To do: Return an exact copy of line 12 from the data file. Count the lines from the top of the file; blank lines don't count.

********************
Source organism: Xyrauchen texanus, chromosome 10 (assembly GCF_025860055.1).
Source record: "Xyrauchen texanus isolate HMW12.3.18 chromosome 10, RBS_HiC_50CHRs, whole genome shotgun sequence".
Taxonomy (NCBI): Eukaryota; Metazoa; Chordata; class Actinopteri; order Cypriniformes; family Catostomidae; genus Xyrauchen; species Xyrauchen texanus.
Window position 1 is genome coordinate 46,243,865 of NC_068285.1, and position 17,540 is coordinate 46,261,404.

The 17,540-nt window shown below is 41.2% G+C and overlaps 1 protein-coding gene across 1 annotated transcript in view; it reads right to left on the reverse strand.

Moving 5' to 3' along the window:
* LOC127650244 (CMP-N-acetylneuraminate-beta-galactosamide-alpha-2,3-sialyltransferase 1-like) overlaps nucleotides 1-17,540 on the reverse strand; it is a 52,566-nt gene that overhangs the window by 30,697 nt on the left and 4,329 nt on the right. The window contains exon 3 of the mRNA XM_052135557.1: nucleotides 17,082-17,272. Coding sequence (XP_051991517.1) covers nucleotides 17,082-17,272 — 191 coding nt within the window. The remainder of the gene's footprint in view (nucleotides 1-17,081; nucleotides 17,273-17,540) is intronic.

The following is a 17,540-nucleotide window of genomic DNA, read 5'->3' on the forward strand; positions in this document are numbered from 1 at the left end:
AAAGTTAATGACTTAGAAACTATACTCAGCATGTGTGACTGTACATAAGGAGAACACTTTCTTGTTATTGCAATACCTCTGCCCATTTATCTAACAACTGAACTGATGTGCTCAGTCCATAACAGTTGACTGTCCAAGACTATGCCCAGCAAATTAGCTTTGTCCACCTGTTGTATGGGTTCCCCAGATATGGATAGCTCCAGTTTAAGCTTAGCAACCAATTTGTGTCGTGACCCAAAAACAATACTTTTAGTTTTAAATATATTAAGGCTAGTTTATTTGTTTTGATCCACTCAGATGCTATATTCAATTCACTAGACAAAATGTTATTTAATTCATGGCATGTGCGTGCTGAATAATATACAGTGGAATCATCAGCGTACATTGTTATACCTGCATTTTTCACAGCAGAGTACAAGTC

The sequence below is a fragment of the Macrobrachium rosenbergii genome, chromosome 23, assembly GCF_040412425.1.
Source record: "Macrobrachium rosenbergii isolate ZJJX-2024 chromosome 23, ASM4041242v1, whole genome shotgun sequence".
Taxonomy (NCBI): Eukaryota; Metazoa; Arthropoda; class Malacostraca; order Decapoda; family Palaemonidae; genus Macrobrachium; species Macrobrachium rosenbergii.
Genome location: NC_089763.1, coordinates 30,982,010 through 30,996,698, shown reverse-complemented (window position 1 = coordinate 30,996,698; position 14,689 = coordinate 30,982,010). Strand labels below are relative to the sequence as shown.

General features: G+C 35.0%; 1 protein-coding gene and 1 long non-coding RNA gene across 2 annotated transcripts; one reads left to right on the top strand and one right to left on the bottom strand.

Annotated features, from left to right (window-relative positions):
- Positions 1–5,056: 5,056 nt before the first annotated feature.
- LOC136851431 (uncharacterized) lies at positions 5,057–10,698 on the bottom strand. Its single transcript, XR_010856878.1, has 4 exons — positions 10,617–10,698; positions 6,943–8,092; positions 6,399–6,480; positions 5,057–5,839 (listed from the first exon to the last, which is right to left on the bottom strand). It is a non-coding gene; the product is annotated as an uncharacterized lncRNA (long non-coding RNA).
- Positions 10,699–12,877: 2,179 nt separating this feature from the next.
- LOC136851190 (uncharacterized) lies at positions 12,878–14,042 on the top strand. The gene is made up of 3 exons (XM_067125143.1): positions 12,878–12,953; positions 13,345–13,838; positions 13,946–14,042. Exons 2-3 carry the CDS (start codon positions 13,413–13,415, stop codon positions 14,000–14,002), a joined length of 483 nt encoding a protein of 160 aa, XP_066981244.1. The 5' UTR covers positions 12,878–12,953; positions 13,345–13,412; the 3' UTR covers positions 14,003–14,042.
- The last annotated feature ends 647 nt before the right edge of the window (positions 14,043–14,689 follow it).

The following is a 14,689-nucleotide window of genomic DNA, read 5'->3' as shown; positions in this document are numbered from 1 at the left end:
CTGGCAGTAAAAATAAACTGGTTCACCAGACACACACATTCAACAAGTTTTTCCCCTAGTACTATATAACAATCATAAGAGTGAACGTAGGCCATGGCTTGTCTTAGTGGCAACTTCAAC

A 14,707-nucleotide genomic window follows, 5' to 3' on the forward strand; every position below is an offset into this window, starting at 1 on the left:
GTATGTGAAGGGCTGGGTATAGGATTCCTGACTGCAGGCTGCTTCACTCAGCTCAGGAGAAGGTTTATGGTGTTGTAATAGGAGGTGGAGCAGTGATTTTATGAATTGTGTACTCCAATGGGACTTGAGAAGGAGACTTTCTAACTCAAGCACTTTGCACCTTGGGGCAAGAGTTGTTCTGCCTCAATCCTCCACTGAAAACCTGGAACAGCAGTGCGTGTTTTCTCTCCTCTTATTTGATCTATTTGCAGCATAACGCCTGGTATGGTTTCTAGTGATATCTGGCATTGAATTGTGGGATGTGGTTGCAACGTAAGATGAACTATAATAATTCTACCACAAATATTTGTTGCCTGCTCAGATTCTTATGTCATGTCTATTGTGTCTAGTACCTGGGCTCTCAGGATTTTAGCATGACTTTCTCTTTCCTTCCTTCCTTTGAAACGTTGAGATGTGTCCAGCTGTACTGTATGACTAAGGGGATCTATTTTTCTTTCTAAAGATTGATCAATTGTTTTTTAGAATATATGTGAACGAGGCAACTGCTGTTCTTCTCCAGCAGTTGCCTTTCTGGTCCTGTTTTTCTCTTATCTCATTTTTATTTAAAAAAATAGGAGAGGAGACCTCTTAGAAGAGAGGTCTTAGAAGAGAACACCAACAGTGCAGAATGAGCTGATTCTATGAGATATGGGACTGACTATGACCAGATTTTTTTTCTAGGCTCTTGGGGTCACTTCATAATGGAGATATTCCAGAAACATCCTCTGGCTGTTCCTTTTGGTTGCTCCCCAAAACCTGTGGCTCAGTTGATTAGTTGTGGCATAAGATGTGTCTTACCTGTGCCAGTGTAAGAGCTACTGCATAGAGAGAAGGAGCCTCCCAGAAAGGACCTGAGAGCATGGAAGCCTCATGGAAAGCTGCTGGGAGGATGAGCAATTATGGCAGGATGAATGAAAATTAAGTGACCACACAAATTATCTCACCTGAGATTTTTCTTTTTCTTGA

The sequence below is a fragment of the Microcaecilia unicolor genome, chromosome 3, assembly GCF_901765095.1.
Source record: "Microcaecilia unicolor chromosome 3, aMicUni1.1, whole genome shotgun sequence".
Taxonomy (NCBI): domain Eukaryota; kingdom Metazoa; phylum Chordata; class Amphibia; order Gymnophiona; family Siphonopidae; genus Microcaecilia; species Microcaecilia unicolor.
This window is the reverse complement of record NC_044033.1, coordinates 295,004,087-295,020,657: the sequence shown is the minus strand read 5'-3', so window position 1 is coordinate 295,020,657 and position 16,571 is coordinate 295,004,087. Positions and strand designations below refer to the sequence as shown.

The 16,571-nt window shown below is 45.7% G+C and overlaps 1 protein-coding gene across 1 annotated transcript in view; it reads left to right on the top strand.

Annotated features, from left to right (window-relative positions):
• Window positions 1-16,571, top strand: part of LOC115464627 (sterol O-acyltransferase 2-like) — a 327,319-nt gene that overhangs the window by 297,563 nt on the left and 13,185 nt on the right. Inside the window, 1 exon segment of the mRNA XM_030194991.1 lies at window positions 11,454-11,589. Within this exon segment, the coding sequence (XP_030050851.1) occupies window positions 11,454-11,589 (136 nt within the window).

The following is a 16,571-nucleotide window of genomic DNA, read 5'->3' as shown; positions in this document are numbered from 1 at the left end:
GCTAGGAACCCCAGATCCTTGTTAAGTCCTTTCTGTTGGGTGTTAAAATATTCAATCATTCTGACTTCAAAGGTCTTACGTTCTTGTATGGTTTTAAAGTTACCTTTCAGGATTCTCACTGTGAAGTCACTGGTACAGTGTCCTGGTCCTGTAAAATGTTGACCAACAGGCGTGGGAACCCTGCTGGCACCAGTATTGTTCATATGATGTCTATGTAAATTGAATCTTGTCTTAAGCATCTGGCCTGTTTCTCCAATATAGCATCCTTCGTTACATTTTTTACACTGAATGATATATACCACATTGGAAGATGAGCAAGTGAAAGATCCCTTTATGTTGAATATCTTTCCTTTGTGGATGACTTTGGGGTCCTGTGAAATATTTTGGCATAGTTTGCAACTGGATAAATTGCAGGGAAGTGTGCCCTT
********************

Taxonomy (NCBI): Eukaryota; Metazoa; Arthropoda; class Malacostraca; order Decapoda; family Palaemonidae; genus Macrobrachium; species Macrobrachium rosenbergii.